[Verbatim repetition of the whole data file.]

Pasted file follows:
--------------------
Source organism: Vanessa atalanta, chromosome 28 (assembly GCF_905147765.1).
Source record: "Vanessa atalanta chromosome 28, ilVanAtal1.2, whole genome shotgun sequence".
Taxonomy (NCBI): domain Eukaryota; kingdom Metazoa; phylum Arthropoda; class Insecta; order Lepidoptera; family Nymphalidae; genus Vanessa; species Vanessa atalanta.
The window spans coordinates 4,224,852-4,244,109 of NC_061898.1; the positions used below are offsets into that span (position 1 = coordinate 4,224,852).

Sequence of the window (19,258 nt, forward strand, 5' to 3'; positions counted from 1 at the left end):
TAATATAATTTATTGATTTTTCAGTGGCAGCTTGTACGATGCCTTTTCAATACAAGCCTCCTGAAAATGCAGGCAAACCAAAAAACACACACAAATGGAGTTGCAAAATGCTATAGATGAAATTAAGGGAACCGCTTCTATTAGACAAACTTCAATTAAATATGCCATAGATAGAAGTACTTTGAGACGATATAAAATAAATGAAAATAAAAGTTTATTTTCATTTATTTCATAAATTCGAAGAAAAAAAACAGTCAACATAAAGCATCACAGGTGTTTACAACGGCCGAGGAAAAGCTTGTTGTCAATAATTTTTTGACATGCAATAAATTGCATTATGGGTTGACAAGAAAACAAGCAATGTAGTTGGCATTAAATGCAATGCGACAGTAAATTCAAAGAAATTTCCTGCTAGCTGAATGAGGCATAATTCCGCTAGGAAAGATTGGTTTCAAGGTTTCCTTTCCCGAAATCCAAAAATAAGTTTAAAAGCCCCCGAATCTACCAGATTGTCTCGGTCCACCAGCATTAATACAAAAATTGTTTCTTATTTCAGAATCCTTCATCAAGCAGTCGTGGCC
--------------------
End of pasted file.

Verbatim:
Source organism: Vanessa atalanta, chromosome 28 (assembly GCF_905147765.1).
Source record: "Vanessa atalanta chromosome 28, ilVanAtal1.2, whole genome shotgun sequence".
Taxonomy (NCBI): domain Eukaryota; kingdom Metazoa; phylum Arthropoda; class Insecta; order Lepidoptera; family Nymphalidae; genus Vanessa; species Vanessa atalanta.
The window spans coordinates 4,224,852-4,244,109 of NC_061898.1; the positions used below are offsets into that span (position 1 = coordinate 4,224,852).

Sequence of the window (19,258 nt, forward strand, 5' to 3'; positions counted from 1 at the left end):
TAATATAATTTATTGATTTTTCAGTGGCAGCTTGTACGATGCCTTTTCAATACAAGCCTCCTGAAAATGCAGGCAAACCAAAAAACACACACAAATGGAGTTGCAAAATGCTATAGATGAAATTAAGGGAACCGCTTCTATTAGACAAACTTCAATTAAATATGCCATAGATAGAAGTACTTTGAGACGATATAAAATAAATGAAAATAAAAGTTTATTTTCATTTATTTCATAAATTCGAAGAAAAAAAACAGTCAACATAAAGCATCACAGGTGTTTACAACGGCCGAGGAAAAGCTTGTTGTCAATAATTTTTTGACATGCAATAAATTGCATTATGGGTTGACAAGAAAACAAGCAATGTAGTTGGCATTAAATGCAATGCGACAGTAAATTCAAAGAAATTTCCTGCTAGCTGAATGAGGCATAATTCCGCTAGGAAAGATTGGTTTCAAGGTTTCCTTTCCCGAAATCCAAAAATAAGTTTAAAAGCCCCCGAATCTACCAGATTGTCTCGGTCCACCAGCATTAATACAAAAATTGTTTCTTATTTCAGAATCCTTCATCAAGCAGTCGTGGCC